The agency's broad mandate reveals the mind-set of ObamaCare's authors. The premise is that the federal government is best positioned to lead an effort in innovation in medical delivery, despite all evidence to the contrary. The history of Medicare's payment systems over four decades is one of politicized decision-making by regulators, protection of incumbent providers, and roadblocks to new medical technologies and new ways of doing business, such as using information technology to consult with patients, or employing non-physician clinics for routine patient care. It's the opposite of an environment conducive to innovation. Consequently, inefficiency is rampant in Medicare's traditional fee-for-service program.
Ironically, the Center for Medicare and Medicaid Innovation is now trying to promote initiatives, such as accountable-care organizations and bundled payments, that are the same tools already in use in Medicare's private-plan option, called Medicare Advantage. Medicare Advantage plans have the flexibility to test new payment methods and models of care, and have been doing so since the Medicare HMO program (Medicare Advantage's predecessor) began in 1982. These plans pioneered benefits like clinical care management, necessary to properly care for the sickest Medicare enrollees. Medicare Advantage plans also routinely cut costs by using clinical and claims data to screen out the most costly and lowest-quality providers of services in a community.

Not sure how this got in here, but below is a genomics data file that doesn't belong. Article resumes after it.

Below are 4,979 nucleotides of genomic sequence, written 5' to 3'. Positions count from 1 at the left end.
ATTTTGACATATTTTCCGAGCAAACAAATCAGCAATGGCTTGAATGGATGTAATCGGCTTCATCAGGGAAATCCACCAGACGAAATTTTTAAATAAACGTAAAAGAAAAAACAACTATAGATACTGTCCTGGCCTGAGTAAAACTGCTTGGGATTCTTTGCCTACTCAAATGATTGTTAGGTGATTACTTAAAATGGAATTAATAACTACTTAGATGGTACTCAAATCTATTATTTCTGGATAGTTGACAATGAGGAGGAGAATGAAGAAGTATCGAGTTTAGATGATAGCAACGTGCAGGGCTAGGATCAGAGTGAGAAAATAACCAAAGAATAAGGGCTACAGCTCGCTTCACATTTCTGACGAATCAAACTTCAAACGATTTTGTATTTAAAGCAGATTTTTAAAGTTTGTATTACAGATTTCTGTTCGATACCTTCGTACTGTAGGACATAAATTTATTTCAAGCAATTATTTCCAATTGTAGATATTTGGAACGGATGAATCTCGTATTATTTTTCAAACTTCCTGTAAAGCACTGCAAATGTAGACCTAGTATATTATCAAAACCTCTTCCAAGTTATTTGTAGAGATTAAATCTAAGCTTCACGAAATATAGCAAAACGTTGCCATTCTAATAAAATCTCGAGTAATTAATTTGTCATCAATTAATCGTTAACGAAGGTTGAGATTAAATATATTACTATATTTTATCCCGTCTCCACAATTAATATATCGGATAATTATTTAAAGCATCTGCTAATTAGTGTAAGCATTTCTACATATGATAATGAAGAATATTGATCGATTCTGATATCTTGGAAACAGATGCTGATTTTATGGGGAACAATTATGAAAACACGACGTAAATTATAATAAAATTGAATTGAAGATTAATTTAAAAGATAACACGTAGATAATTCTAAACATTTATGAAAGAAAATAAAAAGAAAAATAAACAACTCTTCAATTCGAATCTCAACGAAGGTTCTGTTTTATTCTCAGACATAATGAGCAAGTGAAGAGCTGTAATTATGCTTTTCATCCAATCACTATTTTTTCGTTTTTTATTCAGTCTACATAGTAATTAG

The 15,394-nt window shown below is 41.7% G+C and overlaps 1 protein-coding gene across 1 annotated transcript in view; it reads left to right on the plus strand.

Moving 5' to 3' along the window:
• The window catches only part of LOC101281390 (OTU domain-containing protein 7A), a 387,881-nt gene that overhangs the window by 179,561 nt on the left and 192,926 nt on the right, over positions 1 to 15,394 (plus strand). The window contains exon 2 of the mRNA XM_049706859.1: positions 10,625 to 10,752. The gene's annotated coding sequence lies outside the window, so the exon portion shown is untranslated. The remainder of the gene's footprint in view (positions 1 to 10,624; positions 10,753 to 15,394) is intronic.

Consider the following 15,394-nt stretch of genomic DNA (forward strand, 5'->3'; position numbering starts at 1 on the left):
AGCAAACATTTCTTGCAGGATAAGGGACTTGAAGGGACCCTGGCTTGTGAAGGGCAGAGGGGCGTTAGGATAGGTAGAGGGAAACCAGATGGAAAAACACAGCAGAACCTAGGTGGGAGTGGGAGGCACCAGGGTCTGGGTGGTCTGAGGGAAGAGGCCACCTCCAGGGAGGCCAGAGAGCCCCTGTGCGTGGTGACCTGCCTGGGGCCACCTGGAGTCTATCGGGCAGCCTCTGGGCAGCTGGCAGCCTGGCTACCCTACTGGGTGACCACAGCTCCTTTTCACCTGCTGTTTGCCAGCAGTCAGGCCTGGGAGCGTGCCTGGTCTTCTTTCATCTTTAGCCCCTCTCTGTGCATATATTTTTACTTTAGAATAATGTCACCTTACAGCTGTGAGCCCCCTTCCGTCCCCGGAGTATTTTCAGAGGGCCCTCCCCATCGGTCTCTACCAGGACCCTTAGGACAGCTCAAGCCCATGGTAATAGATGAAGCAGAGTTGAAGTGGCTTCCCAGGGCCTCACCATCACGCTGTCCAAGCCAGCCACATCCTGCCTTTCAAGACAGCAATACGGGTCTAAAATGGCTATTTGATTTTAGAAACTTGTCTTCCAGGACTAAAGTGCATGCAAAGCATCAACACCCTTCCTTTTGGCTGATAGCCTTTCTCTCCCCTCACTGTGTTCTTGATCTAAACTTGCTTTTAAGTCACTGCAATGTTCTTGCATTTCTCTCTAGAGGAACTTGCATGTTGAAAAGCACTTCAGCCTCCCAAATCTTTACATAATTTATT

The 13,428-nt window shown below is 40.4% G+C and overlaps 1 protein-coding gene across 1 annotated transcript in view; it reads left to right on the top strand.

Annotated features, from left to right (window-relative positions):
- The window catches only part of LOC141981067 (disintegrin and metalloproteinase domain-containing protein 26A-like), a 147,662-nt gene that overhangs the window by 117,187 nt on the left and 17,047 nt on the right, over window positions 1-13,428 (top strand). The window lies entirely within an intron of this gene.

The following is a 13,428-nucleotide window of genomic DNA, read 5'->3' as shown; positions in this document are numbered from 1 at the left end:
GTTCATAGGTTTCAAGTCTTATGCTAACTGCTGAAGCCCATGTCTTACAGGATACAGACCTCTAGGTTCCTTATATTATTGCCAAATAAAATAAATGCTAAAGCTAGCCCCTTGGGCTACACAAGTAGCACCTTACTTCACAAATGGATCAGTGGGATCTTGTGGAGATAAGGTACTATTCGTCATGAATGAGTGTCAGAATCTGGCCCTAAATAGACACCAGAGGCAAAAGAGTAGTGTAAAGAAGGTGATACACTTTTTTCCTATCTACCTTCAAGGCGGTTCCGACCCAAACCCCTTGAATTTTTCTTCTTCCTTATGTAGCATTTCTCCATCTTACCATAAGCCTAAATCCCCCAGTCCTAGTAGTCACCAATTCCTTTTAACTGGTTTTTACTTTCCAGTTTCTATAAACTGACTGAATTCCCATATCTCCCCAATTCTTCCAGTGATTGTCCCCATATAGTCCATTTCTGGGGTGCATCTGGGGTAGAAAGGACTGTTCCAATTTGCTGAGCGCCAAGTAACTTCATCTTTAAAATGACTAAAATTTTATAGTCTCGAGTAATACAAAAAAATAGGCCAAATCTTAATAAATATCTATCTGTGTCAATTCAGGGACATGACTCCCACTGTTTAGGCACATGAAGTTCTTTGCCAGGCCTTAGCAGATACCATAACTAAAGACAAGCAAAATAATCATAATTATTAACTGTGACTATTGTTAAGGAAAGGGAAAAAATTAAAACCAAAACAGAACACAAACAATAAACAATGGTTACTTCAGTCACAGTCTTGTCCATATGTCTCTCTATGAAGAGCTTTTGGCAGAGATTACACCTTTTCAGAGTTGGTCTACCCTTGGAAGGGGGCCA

According to the Medicare Payment Advisory Commission, Medicare Advantage's HMOs provided patients with covered services for 92% of the cost of the traditional fee-for-service program in 2013. Nearly 30% of Medicare beneficiaries are now enrolled in Medicare Advantage plans, and new entrants are enrolling at an even higher rate.
Rather than build on this progress, ObamaCare cuts payments to Medicare Advantage plans by more than $150 billion over a decade—and relies instead on the Center for Medicare and Medicaid Innovation to prop-up the more costly fee-for-service program with government-led innovation. What's likely to transpire isn't innovation but price controls on medical procedures to give fee-for-service a chance to compete against more efficient Medicare Advantage plans. The agency's authority is broad enough to allow across-the-board cuts in payments to hospitals and physicians, and lower reimbursements for pharmaceuticals and related products as well, all in the name of innovation.
Bjorn Lomborg warns us that the deadliest environmental threat today is not global warming.